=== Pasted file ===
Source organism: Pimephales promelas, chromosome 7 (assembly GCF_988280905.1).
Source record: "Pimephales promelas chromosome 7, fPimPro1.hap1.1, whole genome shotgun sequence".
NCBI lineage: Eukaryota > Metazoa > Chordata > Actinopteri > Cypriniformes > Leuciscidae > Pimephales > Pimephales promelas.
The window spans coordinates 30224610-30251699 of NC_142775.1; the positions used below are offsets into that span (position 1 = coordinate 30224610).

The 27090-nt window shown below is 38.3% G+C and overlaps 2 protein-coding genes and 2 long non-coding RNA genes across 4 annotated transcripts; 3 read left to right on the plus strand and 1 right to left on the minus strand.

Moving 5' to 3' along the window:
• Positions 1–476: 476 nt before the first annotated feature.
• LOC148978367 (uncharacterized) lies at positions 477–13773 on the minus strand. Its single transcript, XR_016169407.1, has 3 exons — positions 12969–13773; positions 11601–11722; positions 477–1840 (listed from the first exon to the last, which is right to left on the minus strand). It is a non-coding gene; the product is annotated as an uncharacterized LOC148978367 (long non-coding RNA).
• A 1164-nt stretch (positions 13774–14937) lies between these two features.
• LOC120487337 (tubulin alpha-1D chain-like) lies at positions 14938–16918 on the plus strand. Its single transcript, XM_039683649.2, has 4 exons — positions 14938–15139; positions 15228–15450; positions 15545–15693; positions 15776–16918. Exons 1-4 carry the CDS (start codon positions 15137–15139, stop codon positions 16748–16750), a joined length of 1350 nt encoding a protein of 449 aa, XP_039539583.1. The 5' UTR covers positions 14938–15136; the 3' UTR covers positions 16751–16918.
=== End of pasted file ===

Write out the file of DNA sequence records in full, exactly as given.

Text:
Source organism: Pimephales promelas, chromosome 7 (assembly GCF_988280905.1).
Source record: "Pimephales promelas chromosome 7, fPimPro1.hap1.1, whole genome shotgun sequence".
NCBI lineage: Eukaryota > Metazoa > Chordata > Actinopteri > Cypriniformes > Leuciscidae > Pimephales > Pimephales promelas.
The window spans coordinates 30224610-30251699 of NC_142775.1; the positions used below are offsets into that span (position 1 = coordinate 30224610).

The 27090-nt window shown below is 38.3% G+C and overlaps 2 protein-coding genes and 2 long non-coding RNA genes across 4 annotated transcripts; 3 read left to right on the plus strand and 1 right to left on the minus strand.

Moving 5' to 3' along the window:
• Positions 1–476: 476 nt before the first annotated feature.
• LOC148978367 (uncharacterized) lies at positions 477–13773 on the minus strand. Its single transcript, XR_016169407.1, has 3 exons — positions 12969–13773; positions 11601–11722; positions 477–1840 (listed from the first exon to the last, which is right to left on the minus strand). It is a non-coding gene; the product is annotated as an uncharacterized LOC148978367 (long non-coding RNA).
• A 1164-nt stretch (positions 13774–14937) lies between these two features.
• LOC120487337 (tubulin alpha-1D chain-like) lies at positions 14938–16918 on the plus strand. Its single transcript, XM_039683649.2, has 4 exons — positions 14938–15139; positions 15228–15450; positions 15545–15693; positions 15776–16918. Exons 1-4 carry the CDS (start codon positions 15137–15139, stop codon positions 16748–16750), a joined length of 1350 nt encoding a protein of 449 aa, XP_039539583.1. The 5' UTR covers positions 14938–15136; the 3' UTR covers positions 16751–16918.